bane/gkms tutorial: Step 0: Preparing
This tutorial does not work with any recent versions of Teem. Sorry.
It is often the case that a given volume dataset needs some
pre-processing before it makes sense to analyze or visualize it.
Cropping out large regions of background value is one common task,
which is demonstrated below, using the unu command-line utility.
There are many other things which
make sense as pre-processing steps in working with volume data
(down-sampling or re-sampling, quantizing, converting, etc), and
unu can do all of these. Try it out!
We now return to the rest of the tutorial ...
- The engine-block CT scan dataset is available from
Stanford's volpack related pages. Download the file
engine.den.Z and uncompress it, creating the file engine.den.
- engine.den contains the raw data we care about, plus
some binary header stuff we don't care about. Sounds like a job for
With one command, we can create a simple ASCII header file which
stays seperate from the data file, called (for
We create it with:
unu make -h -i ./engine.den -t uchar -s 256 256 110 -sp 1 1 1 -c engine \
-bs 62 -e raw -o engine.den.nhdr
- "unu make" is the command for creating nrrd files from existing
data; "unu make -h" makes detached header files
- "-s 256 256 110": these are the dimensions ("sizes") of the
- "-sp 1 1 1": these are the spacings for the samples; these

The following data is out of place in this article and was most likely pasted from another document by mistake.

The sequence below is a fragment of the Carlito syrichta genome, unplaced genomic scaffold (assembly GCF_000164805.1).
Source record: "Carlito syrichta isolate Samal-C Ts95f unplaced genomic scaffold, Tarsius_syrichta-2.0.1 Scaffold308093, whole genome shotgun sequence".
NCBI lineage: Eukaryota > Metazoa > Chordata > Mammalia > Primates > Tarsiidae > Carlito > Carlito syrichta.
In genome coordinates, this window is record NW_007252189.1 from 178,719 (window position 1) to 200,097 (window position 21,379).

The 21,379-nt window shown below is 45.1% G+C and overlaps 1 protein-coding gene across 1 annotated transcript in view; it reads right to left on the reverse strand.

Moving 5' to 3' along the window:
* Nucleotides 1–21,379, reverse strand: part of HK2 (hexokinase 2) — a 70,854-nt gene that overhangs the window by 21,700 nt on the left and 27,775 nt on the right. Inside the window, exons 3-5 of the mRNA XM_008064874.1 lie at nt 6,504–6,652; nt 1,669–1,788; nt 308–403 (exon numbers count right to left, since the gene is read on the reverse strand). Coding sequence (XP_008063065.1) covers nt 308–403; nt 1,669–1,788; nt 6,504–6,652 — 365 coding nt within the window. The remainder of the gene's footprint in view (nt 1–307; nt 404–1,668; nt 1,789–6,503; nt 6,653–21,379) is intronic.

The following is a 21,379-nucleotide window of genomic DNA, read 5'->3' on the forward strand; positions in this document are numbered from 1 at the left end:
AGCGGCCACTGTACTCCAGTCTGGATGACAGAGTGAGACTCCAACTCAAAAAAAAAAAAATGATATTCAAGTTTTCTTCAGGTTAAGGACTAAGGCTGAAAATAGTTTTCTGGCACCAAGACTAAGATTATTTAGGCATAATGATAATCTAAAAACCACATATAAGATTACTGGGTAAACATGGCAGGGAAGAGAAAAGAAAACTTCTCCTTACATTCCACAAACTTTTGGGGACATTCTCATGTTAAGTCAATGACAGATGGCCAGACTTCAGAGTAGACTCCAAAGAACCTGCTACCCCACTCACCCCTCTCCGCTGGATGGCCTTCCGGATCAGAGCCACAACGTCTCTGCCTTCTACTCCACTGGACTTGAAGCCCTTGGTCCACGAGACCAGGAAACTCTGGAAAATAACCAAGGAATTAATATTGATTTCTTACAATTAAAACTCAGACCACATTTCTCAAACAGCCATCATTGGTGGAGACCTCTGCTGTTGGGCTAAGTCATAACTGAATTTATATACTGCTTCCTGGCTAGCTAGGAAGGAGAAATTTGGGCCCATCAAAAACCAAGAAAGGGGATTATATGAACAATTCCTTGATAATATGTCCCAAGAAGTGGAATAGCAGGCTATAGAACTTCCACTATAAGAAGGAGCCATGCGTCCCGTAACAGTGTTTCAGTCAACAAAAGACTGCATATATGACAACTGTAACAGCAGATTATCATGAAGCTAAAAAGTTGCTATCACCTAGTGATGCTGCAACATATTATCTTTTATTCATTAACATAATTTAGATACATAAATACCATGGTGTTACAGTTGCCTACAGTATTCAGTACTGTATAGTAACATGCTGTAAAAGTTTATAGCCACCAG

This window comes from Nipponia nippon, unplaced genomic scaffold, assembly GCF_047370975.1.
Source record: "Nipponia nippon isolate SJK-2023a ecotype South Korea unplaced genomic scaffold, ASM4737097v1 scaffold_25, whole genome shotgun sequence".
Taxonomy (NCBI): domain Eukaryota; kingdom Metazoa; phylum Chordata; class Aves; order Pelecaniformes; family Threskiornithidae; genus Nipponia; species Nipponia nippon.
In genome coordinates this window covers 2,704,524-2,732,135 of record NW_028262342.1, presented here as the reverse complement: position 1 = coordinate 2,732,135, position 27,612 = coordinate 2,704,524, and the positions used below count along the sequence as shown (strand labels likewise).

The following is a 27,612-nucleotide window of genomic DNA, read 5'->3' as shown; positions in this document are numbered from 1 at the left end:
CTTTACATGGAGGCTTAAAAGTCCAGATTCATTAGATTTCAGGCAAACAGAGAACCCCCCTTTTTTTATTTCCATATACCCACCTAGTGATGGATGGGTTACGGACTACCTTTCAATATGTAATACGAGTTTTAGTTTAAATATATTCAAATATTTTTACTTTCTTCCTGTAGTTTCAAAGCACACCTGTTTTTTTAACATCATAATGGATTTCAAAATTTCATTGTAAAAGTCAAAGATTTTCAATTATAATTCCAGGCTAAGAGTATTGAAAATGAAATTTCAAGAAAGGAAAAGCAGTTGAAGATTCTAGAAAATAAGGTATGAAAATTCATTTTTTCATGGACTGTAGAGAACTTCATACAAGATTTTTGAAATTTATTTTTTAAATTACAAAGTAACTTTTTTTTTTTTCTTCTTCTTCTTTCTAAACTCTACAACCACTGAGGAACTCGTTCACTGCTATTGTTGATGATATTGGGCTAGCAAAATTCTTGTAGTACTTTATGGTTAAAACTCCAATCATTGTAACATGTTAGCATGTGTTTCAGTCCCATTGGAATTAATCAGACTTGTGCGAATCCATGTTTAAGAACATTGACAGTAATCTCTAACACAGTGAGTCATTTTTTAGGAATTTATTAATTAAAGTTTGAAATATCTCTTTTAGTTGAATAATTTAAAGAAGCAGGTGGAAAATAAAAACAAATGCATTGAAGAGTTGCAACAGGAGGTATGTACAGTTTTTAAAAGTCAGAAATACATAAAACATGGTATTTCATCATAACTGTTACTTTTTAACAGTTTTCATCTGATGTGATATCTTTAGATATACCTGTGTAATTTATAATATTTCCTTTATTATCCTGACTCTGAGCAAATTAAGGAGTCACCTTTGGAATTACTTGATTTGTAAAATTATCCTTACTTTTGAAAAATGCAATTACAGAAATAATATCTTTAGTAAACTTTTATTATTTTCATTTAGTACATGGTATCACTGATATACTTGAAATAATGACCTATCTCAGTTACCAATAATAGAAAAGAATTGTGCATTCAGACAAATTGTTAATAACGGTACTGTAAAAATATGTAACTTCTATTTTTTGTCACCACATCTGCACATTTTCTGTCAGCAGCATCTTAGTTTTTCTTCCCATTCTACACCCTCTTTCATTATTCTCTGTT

voxels are isotropic
- "-bs 62": there is a 62 byte binary header that we'll need
to skip over
This creates the following:
type: unsigned char
sizes: 256 256 110
spacings: 1 1 1
data file: ./engine.den
byte skip: 62
- As you may already know, this dataset contains a lot of useless
background value. If we crop it out, all further analysis will run
raster, and the results (including the renderings) will be the same.
Sounds like a job for unu!
This use of unu project generates a maximum
intensity projection (measure #2) along the Z axis (axis #2) and Y
axis (axis #1) so that we can see how to crop it:
unu project -i engine.den.nhdr -a 2 -m max -o engine.den-maxZ.png
unu project -i engine.den.nhdr -a 1 -m max -o engine.den-maxY.png
- Inspecting the resulting images (with a tool like xv) tells us that the (x,y)
coordinates (59,207) and (20,227) encompasses all the interesting
stuff with about three voxels of border. In the Z axis, there is need
for cropping (in fact, it seems to have been a bit too aggressively
cropped already). If you want to indicate "the last index along this
axis", without knowing how big that axis is, you can use "M" instead
of a number. Thus, we invoke unu crop with:
unu crop -i engine.den.nhdr -min 59 20 0 -max 207 227 M -o engine-crop.nrrd
- We can verify that the cropping worked right, with another use of
unu project -i engine-crop.nrrd -a 2 -m max -o engine-crop-maxZ.png
- Supposing that you don't want the nrrd header and the
raw data together in the same file, you break the file into two parts
simply by changing the output filename to end in ".nhdr", for
The nrrdSave() function of nrrd interprets this
filename auto-magically, putting the header information in a small
ASCII file called "engine-crop.nhdr", while putting all the
raw data (with no header whatsoever) in seperate file called
unu crop -i engine.den.nhdr -min 59 20 0 -max 207 227 M -o engine-crop.nhdr